In 1983, the company changes its name from San Jose Water Works to San Jose Water Company. Two years later, in February 1985, the company's shareholders agreed to create a holding company called SJW Corporation to provide the company with greater flexibility to engage in non-utility business. In July 1985, SJW acquired San Jose Water in a stock exchange, with the stock of the holding company now trading on the American Stock Exchange in place of San Jose Water. Then, in October, SJW created SJW Land Company, which subsequently acquired real estate assets from San Jose Water. About one-third of SJW was owned by Roscoe Moss Company, a Los Angeles water drilling company that had been slowly buying up the stock since 1978. Roscoe Moss and his brother George Moss each sat on the SJW board and were open about their desire to one day gain majority control of SJW. Far from a hostile takeover, the effort was friendly and leisurely paced. Finally, in 1992, Roscoe Moss and SJW merged, and in the process SJW added the business of Western Precision Inc., a Sunnyvale, California, metal machining company. SJW held onto the company until 1995 when Western Precision's management team bought the business for $2 million. Through the merger, SJW also picked up a 9.7 percent stake in California Water Services.
Surviving in the Late 1990s and Beyond
In 1997, San Jose Water took over the operation of the City of Cupertino's water system under the terms of a 25-year lease. By the end of decade, the company served more than 970,000 customers. It was at this point that SJW's management hired Morgan Dean Witter to explore strategic options, including the sale of the company, which had an estimated market value of approximately $265 million. However, it was likely to command a much higher price in light of consolidation taking place in the water industry, spurred by the buying sprees of French companies Vivendi and Suez Lyonnaise, which had emerged as international giants in recent years. In less than a month, SJW agreed to a $390 million offer, plus the assumption of $90 million in debt, from New Jersey-based American Water Works, one of America's largest investor-owned water utilities. Already in 1999, it had completed 16 acquisitions, but gaining approval from the California Public Utilities Commission for the SJW deal proved problematic. Regulators continually postponed the date for making a final decision on the application. In February 2001, frustrated that the deadline had now been pushed back to September 2001 (almost two years after a tentative agreement had been struck), American Water Works walked away from the deal, fearful that in September the decision would once again be kicked down the road. As a result of the commission's lack of action, the suitors that had once lined up to bid for SJW shied away. In the meantime, Weinhardt stepped down as chief executive in 1999, replaced by W. Richard Roth, although he remained as chairman.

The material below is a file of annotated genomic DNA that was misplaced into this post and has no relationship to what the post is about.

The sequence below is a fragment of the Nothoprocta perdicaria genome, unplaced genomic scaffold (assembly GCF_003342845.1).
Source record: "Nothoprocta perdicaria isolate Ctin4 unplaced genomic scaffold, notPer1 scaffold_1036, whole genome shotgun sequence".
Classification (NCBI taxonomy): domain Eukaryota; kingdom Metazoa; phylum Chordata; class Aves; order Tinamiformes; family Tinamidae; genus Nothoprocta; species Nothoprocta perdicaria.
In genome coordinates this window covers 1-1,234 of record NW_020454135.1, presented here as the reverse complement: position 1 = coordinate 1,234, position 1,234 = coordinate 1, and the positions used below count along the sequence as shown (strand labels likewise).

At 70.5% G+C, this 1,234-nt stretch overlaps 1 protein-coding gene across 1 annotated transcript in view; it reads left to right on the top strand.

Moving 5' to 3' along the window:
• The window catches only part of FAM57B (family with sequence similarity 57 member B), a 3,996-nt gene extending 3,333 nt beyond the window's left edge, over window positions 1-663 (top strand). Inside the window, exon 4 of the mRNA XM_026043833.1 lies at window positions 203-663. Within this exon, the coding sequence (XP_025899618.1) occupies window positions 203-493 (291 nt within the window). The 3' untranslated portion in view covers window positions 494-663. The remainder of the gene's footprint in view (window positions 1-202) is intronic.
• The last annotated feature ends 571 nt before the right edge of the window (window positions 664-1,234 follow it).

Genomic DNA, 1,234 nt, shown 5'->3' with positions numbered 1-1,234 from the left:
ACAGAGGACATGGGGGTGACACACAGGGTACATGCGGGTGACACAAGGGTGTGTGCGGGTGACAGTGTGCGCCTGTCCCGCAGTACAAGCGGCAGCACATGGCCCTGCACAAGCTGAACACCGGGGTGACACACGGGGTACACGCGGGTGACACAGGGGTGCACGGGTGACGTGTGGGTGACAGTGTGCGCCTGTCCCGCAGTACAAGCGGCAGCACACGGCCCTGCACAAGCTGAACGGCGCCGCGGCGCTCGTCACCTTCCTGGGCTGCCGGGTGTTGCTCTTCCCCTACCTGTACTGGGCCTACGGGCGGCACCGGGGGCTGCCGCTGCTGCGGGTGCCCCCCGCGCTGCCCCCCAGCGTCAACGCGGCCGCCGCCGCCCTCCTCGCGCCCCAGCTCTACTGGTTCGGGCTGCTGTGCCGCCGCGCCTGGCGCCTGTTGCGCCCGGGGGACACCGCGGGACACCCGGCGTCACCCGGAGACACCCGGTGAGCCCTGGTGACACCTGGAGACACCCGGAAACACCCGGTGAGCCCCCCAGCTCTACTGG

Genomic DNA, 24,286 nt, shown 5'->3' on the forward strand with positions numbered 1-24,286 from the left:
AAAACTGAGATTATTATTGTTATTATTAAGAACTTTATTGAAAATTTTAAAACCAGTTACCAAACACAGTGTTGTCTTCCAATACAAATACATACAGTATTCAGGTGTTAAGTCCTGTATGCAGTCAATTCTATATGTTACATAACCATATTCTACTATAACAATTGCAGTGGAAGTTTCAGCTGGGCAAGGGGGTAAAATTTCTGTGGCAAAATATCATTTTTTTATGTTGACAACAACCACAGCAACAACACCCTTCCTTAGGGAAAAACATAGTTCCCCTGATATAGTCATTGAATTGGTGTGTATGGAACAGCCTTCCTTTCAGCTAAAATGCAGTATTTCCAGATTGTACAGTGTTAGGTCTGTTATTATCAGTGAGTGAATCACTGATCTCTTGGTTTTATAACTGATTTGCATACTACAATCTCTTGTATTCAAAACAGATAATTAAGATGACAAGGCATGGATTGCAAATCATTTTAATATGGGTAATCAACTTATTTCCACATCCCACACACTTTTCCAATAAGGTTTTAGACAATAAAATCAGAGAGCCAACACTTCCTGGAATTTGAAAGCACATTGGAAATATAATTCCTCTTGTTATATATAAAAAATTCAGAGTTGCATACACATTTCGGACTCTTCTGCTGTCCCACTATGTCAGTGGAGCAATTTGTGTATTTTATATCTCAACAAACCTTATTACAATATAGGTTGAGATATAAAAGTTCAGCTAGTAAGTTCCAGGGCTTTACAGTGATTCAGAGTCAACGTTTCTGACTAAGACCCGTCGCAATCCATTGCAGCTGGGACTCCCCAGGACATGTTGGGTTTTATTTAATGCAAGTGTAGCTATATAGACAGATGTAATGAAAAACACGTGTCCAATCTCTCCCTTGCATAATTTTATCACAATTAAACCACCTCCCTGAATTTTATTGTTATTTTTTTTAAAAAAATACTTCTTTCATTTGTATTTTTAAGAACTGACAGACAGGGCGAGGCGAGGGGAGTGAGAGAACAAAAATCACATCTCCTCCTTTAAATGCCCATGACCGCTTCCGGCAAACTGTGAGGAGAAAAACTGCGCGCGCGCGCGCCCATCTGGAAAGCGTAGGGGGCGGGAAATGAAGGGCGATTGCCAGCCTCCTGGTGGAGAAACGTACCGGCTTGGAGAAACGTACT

Another deal that went awry was San Jose Water's attempt in 2002 to take over the operation of San Jose's municipal water system, which served the 20 percent of area residents not covered by San Jose Water. The matter became a contentious political issue, but despite intense lobbying by San Jose Water the plan never came to fruition. During the early 2000s, SJW enjoyed success on other fronts, however. In 2001, after a year of test marketing, it launched Crystal Choice Water Service LLC, a 75 percent majority-owned joint venture with Kinetico Incorporated. It offered San Jose Water customer's a chance to rent or purchase Kinetico's total home water treatment system, which combined in a single unit chlorine removal, water softening, and a reverse osmosis process to produce drinking water. San Jose Land also began to develop property near the HP Pavilion in downtown San Jose.
In May 2002, Weinhardt retired as chairman and was succeeded by Drew Gibson, a director since 1986. Weinhardt's departure marked the end of an era for San Jose water and its parent SJW, as his tenure spanned almost a third of the company's history. Although SJW was a relatively small company, generating revenues of close to $150 million and net income of $18.7 million in 2003, there was every reason to expect it to continue on as a profitable concern for years to come.
Principal Subsidiaries: San Jose Water Company; SJW Land Company; Crystal Choice Water Service LLC (75%).
Principal Competitors: American States Water Company; American Water Works Company, Inc.; Southwest Water Company.